Liverpool International Gothic Festival

'I'm going - are you?'

‘I’m going – are you?’

There’ll be all manner of spooky goings-on in Liverpool next week as the city’s first International Gothic Festival gets underway.The festival, which runs from November 18th – 24th, has been developed by Gothic expert Dr Ben Brabon, Reader in English Literature at Edge Hill University, a partner in the event alongside Shiverpool, Waterstones, Homotopia and River City Vision, with further support from the Arts Council.

Many people have been saying that Liverpool, with its atmospheric pubs, alleyways and historic buildings is the ideal venue for such a festival. Writers such as Tom Slemen (author of the highly successful Haunted Liverpool series) have made us all aware of Liverpool’s reputation for ghosts and ghouls.

Dr Brabon elaborated on the thinking behind the festival: ‘2014 marks the 250th anniversary of the publication of the first ever Gothic novel, and the celebrations are starting early with the inaugural Liverpool International Gothic Festival. The project will bring together a variety of different creative approaches to how the Gothic inhabits Liverpool. It’s a wonderful opportunity to experience a range of innovative interpretations of the Gothic at locations all over the city. From readings by writers such as Matt Haig [author of best-selling novel The Radley] to street performances by Shiverpool, the festival will be fun, entertaining and educational.’

You can see horror films at FACT, listen to readings at Waterstones, or explore the ghostliest parts of the city with Shiverpool. There are even Gothic cookery demonstrations, as well as seminars for those with a serious academic interest in the Gothic.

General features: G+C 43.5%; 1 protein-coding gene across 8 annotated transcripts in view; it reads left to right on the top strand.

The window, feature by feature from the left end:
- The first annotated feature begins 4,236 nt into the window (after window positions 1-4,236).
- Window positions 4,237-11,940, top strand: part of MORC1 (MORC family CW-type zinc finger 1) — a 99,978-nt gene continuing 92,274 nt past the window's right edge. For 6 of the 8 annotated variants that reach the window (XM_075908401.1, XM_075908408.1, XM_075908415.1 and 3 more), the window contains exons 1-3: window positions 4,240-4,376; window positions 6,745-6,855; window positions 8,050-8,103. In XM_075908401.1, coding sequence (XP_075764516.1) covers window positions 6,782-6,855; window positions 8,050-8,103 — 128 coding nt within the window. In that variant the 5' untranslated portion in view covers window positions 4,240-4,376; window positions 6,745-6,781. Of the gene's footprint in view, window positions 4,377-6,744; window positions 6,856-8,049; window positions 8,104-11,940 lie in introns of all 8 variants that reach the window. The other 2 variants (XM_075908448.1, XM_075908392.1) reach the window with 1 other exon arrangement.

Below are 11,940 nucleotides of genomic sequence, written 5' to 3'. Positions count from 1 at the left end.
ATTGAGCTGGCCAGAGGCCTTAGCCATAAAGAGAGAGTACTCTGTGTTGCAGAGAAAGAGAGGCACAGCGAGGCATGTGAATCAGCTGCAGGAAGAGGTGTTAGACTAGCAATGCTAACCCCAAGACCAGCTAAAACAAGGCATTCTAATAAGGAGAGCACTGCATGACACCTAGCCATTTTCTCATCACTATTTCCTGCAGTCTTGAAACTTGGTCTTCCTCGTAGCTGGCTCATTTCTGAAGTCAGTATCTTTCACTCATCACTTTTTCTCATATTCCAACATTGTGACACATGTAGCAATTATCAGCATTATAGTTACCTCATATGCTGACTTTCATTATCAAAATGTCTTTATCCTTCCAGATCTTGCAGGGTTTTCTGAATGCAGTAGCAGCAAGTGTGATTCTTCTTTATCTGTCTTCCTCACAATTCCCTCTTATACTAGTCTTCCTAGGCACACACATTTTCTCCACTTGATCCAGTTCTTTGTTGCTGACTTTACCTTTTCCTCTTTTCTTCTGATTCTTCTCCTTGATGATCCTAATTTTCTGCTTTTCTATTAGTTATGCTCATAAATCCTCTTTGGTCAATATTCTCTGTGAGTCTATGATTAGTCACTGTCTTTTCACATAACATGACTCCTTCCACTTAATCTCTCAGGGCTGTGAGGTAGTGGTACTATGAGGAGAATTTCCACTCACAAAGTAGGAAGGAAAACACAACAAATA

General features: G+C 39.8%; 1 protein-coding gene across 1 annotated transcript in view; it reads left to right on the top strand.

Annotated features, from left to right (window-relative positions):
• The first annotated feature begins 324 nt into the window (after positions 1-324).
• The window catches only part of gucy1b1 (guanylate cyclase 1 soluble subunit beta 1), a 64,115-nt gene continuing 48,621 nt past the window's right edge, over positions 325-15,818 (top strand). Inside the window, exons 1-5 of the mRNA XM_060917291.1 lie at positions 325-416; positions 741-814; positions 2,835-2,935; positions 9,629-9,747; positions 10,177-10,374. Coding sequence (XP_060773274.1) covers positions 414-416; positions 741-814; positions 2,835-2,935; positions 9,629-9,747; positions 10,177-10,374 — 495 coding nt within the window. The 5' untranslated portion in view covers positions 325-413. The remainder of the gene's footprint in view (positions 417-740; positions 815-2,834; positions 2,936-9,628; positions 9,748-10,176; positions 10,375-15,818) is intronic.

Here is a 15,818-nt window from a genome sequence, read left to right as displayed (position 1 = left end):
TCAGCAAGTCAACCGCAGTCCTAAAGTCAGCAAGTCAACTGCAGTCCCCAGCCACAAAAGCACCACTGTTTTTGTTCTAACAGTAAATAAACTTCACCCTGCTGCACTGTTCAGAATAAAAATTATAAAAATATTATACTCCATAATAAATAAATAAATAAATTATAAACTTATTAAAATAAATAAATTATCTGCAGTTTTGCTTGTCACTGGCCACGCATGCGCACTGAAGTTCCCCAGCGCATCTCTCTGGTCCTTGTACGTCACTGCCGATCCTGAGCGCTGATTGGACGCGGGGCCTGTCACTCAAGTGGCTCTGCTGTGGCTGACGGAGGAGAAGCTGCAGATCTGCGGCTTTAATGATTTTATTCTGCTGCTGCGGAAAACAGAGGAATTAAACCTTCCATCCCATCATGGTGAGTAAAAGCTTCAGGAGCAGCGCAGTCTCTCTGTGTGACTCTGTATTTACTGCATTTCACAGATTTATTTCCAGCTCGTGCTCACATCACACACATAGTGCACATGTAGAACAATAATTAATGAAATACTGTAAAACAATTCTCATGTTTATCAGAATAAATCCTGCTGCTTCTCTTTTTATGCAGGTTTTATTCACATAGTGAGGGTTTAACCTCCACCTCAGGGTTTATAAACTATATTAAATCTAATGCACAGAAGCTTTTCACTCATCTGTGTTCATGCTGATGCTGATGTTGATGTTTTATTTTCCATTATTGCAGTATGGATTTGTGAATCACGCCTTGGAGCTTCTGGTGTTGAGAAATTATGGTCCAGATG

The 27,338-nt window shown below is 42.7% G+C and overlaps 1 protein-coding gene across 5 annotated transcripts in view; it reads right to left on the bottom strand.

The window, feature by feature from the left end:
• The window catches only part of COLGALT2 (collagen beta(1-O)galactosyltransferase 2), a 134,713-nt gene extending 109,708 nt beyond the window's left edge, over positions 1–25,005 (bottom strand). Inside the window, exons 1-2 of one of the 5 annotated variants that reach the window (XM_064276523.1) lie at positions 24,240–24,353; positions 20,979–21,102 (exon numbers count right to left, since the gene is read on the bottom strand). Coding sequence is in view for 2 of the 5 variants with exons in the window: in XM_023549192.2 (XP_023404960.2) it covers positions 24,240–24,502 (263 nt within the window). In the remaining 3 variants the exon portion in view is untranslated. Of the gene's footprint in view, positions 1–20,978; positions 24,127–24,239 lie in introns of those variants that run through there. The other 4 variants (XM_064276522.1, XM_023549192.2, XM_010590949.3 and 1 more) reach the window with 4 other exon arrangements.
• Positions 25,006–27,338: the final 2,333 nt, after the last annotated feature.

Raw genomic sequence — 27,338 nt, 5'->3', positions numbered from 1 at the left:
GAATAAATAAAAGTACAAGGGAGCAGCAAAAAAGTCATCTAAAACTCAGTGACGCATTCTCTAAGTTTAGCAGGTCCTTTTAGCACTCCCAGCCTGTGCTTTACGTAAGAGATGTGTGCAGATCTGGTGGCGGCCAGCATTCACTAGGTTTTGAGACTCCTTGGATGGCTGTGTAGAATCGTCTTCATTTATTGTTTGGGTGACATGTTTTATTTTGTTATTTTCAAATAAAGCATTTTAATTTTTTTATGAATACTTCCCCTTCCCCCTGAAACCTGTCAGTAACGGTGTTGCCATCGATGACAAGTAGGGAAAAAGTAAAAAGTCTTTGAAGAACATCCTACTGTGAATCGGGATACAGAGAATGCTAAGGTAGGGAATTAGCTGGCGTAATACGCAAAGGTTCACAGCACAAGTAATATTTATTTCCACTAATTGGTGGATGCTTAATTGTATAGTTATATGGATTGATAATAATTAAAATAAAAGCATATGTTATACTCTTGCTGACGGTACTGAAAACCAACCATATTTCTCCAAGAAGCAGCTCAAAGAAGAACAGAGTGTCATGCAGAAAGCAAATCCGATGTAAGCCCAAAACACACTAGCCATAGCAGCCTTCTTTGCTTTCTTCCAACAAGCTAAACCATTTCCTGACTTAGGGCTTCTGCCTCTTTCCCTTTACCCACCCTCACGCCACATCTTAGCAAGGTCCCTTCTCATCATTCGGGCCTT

Edge Hill’s Ben Brabon says there’s also a strong educational strand to the festival, aimed at school and university students. ‘I’ll be offering some educational events, including ‘Frankenstein’s Workshop’ and ‘The Living Dead Laboratory’ that are aimed specifically at Years 12 and 13. These sessions will provide schools with a great opportunity to help pupils learn valuable insights into the social, political, scientific and historical context of some key Gothic A level texts.’ For their part, Edge Hill University students will have the opportunity to get involved in the management side of events, enabling them to develop new skills by working with professional partners.

Everyone in the region is invited to join in – as is anyone from the Other Side (and we don’t mean Manchester…).

For more information about the festival, visit www.facebook.com/TheLiverpoolGothicFestival